Monday, January 19, 2015

Bye bye Ubuntu Linux - Hello MacBook Air

Today I unpacked a MacBook Air. I have used Ubuntu Linux happily for a long time, but it seems to be time to migrate.

Favourite software on ubuntu:

mutt for mail
mgp (magicpoint) for presentations

I'll record my progress on this blog-post.

Kind friends made excellent recommendations.


I installed MacPort and it provides a functionality very similar to apt (apt-get install blah). And I found that many packages are supported by Port, some of which I had never expected to see again! xcode had to be installed for port to be able to do its thing.
sudo port selfupdate
     sudo xcodebuild -license
     sudo port install gnuplot
     sudo port select --set python python27
     sudo port install ghostview 
     sudo port install gv
     sudo port install make
     sudo port install convert
     sudo port install imagemagick
     sudo port install magicpoint
     sudo port install mutt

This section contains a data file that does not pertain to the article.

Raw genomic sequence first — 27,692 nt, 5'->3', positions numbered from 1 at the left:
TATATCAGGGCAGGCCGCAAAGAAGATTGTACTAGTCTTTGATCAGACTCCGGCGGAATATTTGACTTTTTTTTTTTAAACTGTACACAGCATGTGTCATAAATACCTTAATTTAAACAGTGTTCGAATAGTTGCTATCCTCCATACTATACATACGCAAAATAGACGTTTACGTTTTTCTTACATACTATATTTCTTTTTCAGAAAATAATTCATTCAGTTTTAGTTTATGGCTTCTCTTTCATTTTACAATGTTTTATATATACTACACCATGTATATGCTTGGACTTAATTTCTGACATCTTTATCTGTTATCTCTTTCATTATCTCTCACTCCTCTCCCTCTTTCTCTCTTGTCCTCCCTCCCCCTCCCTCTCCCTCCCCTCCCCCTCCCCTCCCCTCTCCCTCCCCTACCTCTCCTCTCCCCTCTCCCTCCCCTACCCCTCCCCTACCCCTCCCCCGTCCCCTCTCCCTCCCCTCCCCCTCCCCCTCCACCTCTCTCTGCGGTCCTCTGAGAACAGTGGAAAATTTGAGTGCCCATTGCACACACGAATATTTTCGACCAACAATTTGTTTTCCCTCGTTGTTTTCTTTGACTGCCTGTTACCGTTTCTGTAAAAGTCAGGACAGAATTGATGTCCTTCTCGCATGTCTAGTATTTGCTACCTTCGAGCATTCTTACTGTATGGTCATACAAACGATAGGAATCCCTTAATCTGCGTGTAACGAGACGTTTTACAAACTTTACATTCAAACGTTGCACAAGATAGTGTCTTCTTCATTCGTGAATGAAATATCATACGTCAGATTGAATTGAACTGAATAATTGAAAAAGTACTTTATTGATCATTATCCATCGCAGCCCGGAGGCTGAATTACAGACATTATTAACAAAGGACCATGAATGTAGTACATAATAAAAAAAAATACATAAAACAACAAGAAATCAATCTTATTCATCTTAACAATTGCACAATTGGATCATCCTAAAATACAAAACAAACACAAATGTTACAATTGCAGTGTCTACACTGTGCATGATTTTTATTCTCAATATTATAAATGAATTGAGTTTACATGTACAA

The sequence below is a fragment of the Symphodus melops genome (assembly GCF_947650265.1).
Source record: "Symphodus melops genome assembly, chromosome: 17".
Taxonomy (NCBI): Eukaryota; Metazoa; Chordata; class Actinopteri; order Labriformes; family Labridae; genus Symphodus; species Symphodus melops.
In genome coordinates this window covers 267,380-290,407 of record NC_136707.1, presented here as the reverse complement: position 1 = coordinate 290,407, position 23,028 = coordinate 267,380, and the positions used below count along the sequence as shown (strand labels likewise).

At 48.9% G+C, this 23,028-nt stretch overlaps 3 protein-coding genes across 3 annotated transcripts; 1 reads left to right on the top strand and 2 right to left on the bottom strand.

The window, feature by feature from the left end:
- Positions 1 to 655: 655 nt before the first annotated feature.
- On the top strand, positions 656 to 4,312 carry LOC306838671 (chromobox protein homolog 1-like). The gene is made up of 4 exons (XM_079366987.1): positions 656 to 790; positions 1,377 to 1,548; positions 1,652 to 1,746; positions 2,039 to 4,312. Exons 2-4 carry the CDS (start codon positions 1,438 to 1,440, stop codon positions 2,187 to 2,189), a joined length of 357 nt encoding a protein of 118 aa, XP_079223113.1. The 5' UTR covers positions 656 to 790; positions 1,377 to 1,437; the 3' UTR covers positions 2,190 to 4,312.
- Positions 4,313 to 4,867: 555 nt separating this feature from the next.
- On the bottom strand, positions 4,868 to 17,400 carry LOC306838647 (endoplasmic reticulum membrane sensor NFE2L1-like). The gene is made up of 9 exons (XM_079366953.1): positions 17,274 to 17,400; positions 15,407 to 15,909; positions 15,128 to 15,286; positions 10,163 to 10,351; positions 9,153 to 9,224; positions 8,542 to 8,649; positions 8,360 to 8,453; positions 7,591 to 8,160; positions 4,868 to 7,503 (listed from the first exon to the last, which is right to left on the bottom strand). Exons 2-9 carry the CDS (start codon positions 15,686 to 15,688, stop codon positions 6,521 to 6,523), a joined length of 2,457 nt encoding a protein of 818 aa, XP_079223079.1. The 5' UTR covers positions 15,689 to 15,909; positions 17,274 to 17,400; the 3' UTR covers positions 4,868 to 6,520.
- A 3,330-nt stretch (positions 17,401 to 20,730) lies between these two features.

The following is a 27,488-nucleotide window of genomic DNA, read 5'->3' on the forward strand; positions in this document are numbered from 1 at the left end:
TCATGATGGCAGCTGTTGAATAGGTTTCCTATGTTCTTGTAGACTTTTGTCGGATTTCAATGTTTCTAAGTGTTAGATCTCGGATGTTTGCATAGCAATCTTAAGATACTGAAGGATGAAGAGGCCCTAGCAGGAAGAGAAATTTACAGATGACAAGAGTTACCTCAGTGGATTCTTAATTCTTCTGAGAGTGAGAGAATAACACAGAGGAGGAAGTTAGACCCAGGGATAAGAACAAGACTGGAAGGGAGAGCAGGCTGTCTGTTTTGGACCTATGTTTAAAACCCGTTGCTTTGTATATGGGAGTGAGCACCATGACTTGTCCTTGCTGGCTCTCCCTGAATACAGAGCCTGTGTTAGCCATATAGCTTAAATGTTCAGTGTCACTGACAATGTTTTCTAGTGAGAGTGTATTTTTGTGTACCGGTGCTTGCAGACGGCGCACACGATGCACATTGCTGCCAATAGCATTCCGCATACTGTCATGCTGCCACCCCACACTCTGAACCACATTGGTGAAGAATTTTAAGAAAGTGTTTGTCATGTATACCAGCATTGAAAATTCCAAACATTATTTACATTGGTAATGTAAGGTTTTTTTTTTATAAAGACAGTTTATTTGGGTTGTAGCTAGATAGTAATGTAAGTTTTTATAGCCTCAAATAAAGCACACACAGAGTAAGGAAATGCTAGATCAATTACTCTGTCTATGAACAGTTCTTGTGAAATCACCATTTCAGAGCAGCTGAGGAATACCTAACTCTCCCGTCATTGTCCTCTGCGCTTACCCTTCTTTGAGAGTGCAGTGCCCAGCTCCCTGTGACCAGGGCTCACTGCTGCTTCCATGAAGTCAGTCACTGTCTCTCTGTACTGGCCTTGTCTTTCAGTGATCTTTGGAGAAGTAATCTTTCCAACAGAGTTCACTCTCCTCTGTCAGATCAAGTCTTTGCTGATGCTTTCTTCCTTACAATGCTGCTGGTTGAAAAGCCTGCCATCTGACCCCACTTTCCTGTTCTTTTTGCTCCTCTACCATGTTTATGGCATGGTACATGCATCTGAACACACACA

sudo port install unison
     sudo port install xv
     sudo port install xephem
     sudo port install ruby
     sudo port install tcl
     sudo port install xeyes
 sudo port install tk
 sudo port install rails
 sudo port install wget
 sudo port install mercurial git 
 sudo port install ffmpeg figlet lynx mysql ncftp stunnel unrar tcsh csh sh git-core  signing-party  ntop tcping bash bash-completion file xdu tree 
 sudo port install acroread
 sudo port install xpdf
 sudo port install dasher

To get "locate" to work, I did this:
     sudo launchctl load -w /System/Library/LaunchDaemons/
Tom taught me about caffeinate -i to stop the machine from going to sleep. It is already installed.
To get focus to follow mouse (into terminals at least) I tried this, but it didn't seem to work.
  defaults write FocusFollowsMouse -bool true
  defaults write wm_ffm -bool true